By all means, show your daughter this article. You aren’t the lone, renegade, “uncool” mom trying to curtail all her fun. Quite the opposite. You’re raising her to respect herself so when she goes forth in the world in a few years, others will respect her as well.

    • Theresa

      Great article, Diana! I think on one hand, you wouldn’t want your daughter to be “uncool” ala “Carrie” but on the other hand you certainly don’t want her running around looking like a slut & learning her only value in life is as a sex object. It takes good parenting to find the middle & a wardrobe you both can agree on. It boils down to teaching her about being classy, not trashy, which requires strong self-esteem and an awareness of how society and the media can be so demeaning to girls and women. As in all aspects of parenting, being a good role model is essential. I appreciate you raising this issue and hopefully it will wake some parents up to take notice and more control. I know, easier said than done…!

      • Diana

        Hi Theresa,

        Thanks! Glad you enjoyed it. It IS a challenge to raise them well, to integrate them socially without going to one or the other extreme.

        Being a parent is the HARDEST job there is. Many are not up to the task. When your teenager is yelling at you, cursing you, telling you what a horrible person you are because you won’t let her do whatever she wants, it’s tempting to give in. It’s easier. I get it. I’ve been tempted myself.

        But like sleepless nights as an infant, looking for monsters under the bed as a preschooler, waiting for Santa Claus in grade school, etc., this, too shall pass. It’s tough right now, but the end is in sight. You only have a few more years to shape them into responsible adults. Don’t lower your guard now. As my wise aunt once told me, “Being a parent of teenagers is hard. Watching those teenagers parent their OWN teenagers 30 years later? Payback!” 😉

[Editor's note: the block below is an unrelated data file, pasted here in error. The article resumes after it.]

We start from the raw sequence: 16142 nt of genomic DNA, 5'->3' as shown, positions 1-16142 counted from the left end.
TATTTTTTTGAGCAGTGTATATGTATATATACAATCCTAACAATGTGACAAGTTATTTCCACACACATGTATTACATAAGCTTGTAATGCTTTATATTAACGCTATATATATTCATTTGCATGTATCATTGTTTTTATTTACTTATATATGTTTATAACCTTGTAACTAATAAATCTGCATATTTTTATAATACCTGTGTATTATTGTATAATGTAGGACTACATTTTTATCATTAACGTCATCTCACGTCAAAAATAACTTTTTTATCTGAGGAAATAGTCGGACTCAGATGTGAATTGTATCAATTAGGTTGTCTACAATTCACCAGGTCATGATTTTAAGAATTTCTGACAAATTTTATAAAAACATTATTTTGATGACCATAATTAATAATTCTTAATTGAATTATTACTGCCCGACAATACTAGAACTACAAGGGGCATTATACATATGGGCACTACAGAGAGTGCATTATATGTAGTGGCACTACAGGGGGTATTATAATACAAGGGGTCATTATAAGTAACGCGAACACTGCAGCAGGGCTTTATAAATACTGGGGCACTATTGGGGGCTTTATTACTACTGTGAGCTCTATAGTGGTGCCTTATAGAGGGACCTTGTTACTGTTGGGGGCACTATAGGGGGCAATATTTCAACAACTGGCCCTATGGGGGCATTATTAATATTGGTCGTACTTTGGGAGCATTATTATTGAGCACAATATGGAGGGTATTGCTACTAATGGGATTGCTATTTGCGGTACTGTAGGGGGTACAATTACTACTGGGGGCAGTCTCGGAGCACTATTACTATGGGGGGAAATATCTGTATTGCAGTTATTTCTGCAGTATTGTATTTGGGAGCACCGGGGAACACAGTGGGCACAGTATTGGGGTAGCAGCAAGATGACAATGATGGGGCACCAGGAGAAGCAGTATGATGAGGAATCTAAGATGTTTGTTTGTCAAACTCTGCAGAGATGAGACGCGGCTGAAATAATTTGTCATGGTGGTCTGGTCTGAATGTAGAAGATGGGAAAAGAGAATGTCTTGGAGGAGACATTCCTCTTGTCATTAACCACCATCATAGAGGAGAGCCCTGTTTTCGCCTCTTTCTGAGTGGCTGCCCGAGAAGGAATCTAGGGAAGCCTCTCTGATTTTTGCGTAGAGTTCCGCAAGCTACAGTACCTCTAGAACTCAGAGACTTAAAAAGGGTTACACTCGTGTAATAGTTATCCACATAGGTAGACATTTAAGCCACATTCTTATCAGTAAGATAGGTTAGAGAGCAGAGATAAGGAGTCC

Always keep your eye on the big picture…

    • Donna

      Thank you for this article laying out very clearly why 8th graders dressing like that is wrong. As a mom of an 8th grader I can tell you it is hard to even find shorts that are appropriate length.

      • Diana

        Hi Donna,

        Thanks! Glad you liked it!

        Finding modest, mid thigh shorts for juniors CAN be a challenge. Try:

        JC Penney

        You won’t find a huge selection, but you will find some. Hope this helps!

    • Anonymous

      Well said!

    • Veronica

      HI Diana,

      I think this is what my grandmother used to call “preaching to the choir” and of course I agree with you completely.

      I don’t have daughters, but while shopping with my 14 yr. old son for some new gear this morning, I was aghast at the tasteless slogans printed on T-shirts. Does a 14 year old boy need to wear a T-shirt which proclaims he is a “sex machine”? That was one of the milder examples.

      Parents of teenagers must not only be willing to set boundaries but also be willing to take the snarls and the dirty looks, the grouching and the sulking. Not everybody is up for that and you can tell which ones are not by the way their kids dress.


      • Diana

        Hi Veronica,

        Glad you liked the article! Yes, it can be just as tough for boys, too. Some of the sayings on t-shirts, jackets, and caps will make you blush. And yes, you CAN tell whose parents have just “given up” – it shows in their kids’ manners and dress.

        Thanks for writing!

    • Laura

      Dear Diana,

      Thank you for your great articles! I felt I had to leave a reply to this one!
      I hope this will prompt mothers to take their daughters shopping. I have been embarrassed too often with the dress of young girls and teenagers. I don’t even know half of them!!!

      I only have sons. In the earlier years dress codes and fashion were also an issue.
      Nothing like I would imagine the conversations of mothers and daughters had or in some cases haven’t !!!
      I did, however, have many conversations about women , respect ,and responsibility, regardless of the clothing they wore or the lack of it!!!!! These were not always easy conversations for a mother and sons to have…… I did it regardless.
      The young need to be taught to respect themselves. Their families need to guide them to the appropriate dress racks!!!